It has been a challenge for me to try and pull Iranians out of their comfort zone to take steps to experience new things. Over the years, we have reached the point where many Iranians are now involved in the event, and Noor is now one of the first festivals where there is hand-in-hand collaboration between Iranian and non-Iranian communities.
I always said I will give Noor five years, because you make mistakes in the beginning, and there are lessons that must be learned along the way, and we did make a lot of mistakes over the years. I have learned and improved the event year after year.
NK: What is new and exciting about this year’s Noor Film Festival?
SG: This year for the first time we are receiving very good attention from American media and organizations.
Noor is very close to my heart. And at the same time, despite the initial problems and what we had to do to establish ourselves in the Iranian community, this film festival could not have become what it has become if they didn’t support it at the level that they did. There are a lot of individuals and organizations that helped us, and I am grateful for all of it.
Another good thing this year is that we had a lot more film submissions. This is always a good indication of how good and successful a film festival is. I see people who have never submitted their films to us before, just because they never knew about the Noor Film Festival. They have told me that they regretted not knowing about it earlier. I know we have to publicize more.
Over the past few years, the Iranian cinema has gravitated toward the European market. Iranian films were never sufficiently recognized in the US. During the recent years, a new wave of interest has been generated about Iranian films, where films like Persepolis, Circumstance, A Separation, and Stoning of Soraya has received excellent reception in the US market. ‘A Separation’, especially, brought profound recognition for the Iranian film industry. This year, we will show ‘A Separation’ as our closing film.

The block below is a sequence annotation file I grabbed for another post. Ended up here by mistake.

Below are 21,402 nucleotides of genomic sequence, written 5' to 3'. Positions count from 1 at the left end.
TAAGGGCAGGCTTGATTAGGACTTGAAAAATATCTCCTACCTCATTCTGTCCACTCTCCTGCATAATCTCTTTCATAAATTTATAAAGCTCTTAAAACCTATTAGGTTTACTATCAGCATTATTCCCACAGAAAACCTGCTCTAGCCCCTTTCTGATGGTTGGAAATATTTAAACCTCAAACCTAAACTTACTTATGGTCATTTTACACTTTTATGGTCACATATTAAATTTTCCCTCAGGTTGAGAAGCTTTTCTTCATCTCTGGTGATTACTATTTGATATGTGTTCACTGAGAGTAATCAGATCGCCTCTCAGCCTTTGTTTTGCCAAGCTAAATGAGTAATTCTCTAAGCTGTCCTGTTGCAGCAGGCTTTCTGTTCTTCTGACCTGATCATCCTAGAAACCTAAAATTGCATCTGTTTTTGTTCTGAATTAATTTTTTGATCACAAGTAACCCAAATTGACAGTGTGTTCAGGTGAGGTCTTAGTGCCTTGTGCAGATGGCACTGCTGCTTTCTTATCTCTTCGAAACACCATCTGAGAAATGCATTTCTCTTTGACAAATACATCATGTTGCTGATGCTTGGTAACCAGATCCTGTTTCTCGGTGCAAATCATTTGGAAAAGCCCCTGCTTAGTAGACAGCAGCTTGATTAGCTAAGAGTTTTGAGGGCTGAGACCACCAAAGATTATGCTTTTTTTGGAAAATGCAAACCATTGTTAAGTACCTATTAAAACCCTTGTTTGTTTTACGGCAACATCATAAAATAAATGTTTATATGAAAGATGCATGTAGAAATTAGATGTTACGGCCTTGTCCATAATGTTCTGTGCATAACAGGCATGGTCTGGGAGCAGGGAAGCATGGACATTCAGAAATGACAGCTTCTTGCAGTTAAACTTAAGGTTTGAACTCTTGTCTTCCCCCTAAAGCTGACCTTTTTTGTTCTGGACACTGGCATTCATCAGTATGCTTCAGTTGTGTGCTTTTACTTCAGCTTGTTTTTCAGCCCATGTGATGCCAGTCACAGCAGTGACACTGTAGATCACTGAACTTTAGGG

Hollywood is now paying attention to the Iranian filmmakers, actors, and actresses.
Also, there is interest around films made about Iran and on Iranian subjects. George Clooney bought the rights to Argo, originally called Escape from Tehran. For years, there was not enough interest in the market for this kind of films, but now all of a sudden it has picked up. There will be more mainstream films about Iran in the near future.
NK: What about the demonization of Iranian nation in some of these films?
SG: There are two sides to every coin. A lot of Iranian actors and actresses don’t accept terrorist roles, while some others see it as a chance to work in Hollywood. My personal view is that terrorism exists in the world. There are bad people, some of whom are Iranians, but that does not mean that there are no good Iranians. Unfortunately, there might be good reasons for portraying Iranians as “bad guys” and “terrorists.” If we don’t like this, we have to do something about it. Hollywood will go on making movies to make money. We can sit around and nag and complain, or we can go out and make something happen in Iran, or put a group of people together and motivate them to create films and art with a positive approach about Iranians that would cancel out the negative portrayals in some films. We should “do” something that can neutralize and reduce the demonization. I very much would like to see that happen. Iranians have enough money and talent to see it through. They need to have teamwork and motivation to do better, to bring change, and work together to create something good. When we don’t go out there and do something positive to show who we really are, we have no choice but to stand back and watch. We are responsible for our image. We can’t just be the victims. We have to take responsibility. I believe that is what I am doing with the Noor Film Festival. The Iranian government may be bad and there may be bad people inside Iran, but there are a lot more good Iranians in the world. We must take the responsibility to make a difference, to bring those people together. Show the people the good side of Iran. This is something I truly believe. Everybody has the same choice.
NK: You know that some people, such as the Iranian director Parviz Sayyad, believe that there is no such a thing as an independent Iranian film industry, and that all the Iranian films that find their way to foreign film festivals are indeed government-produced propaganda that aim to portray a positive image of the Iranian government, promoting it as a system that allows freedom of artistic expression, where in fact it doesn’t. What do you think about this?